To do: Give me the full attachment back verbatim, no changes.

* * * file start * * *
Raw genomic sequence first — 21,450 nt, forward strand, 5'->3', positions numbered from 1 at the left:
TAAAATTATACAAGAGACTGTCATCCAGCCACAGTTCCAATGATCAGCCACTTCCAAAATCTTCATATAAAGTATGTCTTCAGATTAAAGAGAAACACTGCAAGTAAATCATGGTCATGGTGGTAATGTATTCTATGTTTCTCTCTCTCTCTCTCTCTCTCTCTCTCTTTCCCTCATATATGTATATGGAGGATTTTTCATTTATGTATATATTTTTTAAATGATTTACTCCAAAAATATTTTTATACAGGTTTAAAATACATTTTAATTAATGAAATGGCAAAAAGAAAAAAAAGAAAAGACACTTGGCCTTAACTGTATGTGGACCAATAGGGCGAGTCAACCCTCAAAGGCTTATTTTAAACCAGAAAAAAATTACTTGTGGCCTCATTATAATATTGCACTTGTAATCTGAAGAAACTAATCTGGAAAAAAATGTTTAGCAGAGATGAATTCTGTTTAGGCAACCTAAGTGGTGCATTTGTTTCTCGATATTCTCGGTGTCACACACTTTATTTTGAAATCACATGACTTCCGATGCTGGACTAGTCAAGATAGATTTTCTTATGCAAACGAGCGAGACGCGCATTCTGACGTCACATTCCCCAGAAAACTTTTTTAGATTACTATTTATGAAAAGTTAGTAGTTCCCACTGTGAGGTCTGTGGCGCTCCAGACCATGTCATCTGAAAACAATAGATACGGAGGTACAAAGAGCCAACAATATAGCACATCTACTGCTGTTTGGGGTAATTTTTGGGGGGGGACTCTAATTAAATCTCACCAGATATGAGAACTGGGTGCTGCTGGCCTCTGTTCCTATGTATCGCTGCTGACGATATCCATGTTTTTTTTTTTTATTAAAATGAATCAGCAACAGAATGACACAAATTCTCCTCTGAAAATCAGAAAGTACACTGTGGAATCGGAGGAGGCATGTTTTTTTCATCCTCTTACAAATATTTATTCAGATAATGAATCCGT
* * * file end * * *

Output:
Raw genomic sequence first — 21,450 nt, forward strand, 5'->3', positions numbered from 1 at the left:
TAAAATTATACAAGAGACTGTCATCCAGCCACAGTTCCAATGATCAGCCACTTCCAAAATCTTCATATAAAGTATGTCTTCAGATTAAAGAGAAACACTGCAAGTAAATCATGGTCATGGTGGTAATGTATTCTATGTTTCTCTCTCTCTCTCTCTCTCTCTCTCTCTTTCCCTCATATATGTATATGGAGGATTTTTCATTTATGTATATATTTTTTAAATGATTTACTCCAAAAATATTTTTATACAGGTTTAAAATACATTTTAATTAATGAAATGGCAAAAAGAAAAAAAAGAAAAGACACTTGGCCTTAACTGTATGTGGACCAATAGGGCGAGTCAACCCTCAAAGGCTTATTTTAAACCAGAAAAAAATTACTTGTGGCCTCATTATAATATTGCACTTGTAATCTGAAGAAACTAATCTGGAAAAAAATGTTTAGCAGAGATGAATTCTGTTTAGGCAACCTAAGTGGTGCATTTGTTTCTCGATATTCTCGGTGTCACACACTTTATTTTGAAATCACATGACTTCCGATGCTGGACTAGTCAAGATAGATTTTCTTATGCAAACGAGCGAGACGCGCATTCTGACGTCACATTCCCCAGAAAACTTTTTTAGATTACTATTTATGAAAAGTTAGTAGTTCCCACTGTGAGGTCTGTGGCGCTCCAGACCATGTCATCTGAAAACAATAGATACGGAGGTACAAAGAGCCAACAATATAGCACATCTACTGCTGTTTGGGGTAATTTTTGGGGGGGGACTCTAATTAAATCTCACCAGATATGAGAACTGGGTGCTGCTGGCCTCTGTTCCTATGTATCGCTGCTGACGATATCCATGTTTTTTTTTTTTATTAAAATGAATCAGCAACAGAATGACACAAATTCTCCTCTGAAAATCAGAAAGTACACTGTGGAATCGGAGGAGGCATGTTTTTTTCATCCTCTTACAAATATTTATTCAGATAATGAATCCGT